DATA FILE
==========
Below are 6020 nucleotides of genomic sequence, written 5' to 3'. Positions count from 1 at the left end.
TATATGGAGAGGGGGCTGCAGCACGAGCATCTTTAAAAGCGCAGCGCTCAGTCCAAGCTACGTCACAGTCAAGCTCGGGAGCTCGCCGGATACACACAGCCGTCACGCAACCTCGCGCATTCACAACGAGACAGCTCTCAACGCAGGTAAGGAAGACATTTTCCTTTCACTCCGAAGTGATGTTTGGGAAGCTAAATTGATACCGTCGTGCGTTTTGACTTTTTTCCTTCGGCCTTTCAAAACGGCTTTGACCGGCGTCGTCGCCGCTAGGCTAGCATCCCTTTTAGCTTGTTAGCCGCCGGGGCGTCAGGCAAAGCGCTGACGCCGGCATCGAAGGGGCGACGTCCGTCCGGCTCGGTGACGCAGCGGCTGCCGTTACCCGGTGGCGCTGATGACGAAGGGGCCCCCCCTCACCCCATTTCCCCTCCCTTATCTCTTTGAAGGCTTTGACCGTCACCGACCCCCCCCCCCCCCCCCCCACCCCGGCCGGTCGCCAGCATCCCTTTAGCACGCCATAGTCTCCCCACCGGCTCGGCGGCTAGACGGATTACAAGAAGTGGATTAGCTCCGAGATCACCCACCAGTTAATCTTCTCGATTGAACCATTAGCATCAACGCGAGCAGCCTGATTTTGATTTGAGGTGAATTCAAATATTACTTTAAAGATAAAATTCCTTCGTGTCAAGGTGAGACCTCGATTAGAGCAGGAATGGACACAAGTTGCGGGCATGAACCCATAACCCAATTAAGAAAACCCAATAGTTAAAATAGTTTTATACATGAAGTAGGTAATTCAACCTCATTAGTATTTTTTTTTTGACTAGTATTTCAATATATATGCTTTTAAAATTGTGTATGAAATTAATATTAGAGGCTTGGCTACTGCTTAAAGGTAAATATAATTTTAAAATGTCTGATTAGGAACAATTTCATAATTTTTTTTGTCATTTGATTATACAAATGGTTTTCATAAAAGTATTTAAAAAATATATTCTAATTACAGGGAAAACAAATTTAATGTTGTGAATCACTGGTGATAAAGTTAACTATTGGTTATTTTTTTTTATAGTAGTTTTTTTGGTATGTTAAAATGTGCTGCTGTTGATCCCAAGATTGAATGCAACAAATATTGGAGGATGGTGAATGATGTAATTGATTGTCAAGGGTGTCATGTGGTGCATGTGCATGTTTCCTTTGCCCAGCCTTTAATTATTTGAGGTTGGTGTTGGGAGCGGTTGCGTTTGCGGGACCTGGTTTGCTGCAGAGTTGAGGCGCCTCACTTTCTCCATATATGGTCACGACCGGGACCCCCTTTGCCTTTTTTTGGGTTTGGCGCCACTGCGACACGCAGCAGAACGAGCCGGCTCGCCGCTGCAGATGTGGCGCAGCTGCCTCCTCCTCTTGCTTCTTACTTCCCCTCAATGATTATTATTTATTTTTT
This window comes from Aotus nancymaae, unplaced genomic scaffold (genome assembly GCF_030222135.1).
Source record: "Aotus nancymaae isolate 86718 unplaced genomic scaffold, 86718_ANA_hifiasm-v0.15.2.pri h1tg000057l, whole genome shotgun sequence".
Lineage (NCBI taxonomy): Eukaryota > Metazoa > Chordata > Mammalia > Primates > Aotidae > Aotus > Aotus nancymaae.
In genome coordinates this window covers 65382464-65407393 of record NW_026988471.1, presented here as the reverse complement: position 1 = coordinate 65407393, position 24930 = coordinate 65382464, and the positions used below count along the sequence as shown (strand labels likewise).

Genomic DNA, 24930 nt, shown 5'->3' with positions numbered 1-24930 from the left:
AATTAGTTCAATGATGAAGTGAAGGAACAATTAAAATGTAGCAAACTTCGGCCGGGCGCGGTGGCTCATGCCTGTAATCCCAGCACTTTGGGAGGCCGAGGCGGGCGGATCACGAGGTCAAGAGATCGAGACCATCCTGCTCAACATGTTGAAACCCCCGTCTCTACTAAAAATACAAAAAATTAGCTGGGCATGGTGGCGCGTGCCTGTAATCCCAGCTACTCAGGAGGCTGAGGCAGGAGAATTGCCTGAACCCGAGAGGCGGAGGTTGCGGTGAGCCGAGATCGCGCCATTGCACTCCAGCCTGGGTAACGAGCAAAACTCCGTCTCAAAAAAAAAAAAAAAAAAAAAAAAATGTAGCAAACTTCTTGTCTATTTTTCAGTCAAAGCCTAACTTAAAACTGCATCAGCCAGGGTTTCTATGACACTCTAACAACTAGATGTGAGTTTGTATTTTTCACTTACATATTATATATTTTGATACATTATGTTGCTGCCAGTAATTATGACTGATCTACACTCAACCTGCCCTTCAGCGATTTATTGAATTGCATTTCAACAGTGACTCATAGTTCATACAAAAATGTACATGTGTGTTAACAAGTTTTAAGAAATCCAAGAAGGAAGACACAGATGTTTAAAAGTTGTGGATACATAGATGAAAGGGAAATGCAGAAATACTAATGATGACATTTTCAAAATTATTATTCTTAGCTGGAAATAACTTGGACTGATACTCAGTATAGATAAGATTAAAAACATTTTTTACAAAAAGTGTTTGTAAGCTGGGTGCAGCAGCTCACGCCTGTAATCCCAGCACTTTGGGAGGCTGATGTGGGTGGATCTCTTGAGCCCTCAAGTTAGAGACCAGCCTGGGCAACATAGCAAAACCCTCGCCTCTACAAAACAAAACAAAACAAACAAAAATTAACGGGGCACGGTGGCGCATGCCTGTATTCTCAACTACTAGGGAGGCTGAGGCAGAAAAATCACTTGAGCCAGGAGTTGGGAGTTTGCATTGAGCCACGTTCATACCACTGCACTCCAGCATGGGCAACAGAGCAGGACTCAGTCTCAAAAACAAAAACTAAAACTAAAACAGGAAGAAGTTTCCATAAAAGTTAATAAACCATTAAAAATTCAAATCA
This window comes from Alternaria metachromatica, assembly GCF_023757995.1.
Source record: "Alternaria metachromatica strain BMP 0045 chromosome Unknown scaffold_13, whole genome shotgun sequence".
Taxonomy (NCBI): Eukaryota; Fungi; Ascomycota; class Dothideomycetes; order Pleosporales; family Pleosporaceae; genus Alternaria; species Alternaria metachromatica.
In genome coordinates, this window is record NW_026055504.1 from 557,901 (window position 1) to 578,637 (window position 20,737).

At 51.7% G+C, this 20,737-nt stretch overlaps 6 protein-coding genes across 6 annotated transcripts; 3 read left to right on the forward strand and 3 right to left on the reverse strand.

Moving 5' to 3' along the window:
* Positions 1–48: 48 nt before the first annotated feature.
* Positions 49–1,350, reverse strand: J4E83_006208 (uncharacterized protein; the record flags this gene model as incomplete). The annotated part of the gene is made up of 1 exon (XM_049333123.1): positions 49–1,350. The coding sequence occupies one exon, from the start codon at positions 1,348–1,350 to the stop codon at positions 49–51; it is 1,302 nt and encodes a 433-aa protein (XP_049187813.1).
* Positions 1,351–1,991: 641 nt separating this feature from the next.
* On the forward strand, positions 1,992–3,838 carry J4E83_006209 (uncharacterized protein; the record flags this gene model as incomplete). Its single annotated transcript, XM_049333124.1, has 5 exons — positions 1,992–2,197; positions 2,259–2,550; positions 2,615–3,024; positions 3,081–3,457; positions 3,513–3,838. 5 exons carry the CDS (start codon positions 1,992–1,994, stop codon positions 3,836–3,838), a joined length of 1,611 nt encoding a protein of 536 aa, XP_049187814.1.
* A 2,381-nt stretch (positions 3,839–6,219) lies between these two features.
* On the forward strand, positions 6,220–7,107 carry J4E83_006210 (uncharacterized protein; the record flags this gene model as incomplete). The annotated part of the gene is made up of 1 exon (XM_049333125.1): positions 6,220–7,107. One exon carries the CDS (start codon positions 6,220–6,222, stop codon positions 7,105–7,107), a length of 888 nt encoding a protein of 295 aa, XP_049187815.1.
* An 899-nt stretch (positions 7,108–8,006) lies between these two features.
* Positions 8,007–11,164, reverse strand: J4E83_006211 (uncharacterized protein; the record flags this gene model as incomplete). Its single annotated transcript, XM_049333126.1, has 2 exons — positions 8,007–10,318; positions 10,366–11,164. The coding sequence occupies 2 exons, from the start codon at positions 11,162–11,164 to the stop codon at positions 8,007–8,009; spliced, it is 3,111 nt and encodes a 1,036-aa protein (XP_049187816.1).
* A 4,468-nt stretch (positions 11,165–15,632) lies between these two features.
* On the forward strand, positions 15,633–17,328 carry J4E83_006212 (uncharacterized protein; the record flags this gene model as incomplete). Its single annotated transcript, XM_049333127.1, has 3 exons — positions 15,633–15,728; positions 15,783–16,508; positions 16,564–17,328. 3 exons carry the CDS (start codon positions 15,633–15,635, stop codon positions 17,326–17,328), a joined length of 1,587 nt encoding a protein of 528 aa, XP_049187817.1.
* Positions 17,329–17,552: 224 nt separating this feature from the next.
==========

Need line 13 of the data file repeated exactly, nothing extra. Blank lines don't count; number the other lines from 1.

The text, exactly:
At 51.7% G+C, this 20,737-nt stretch overlaps 6 protein-coding genes across 6 annotated transcripts; 3 read left to right on the forward strand and 3 right to left on the reverse strand.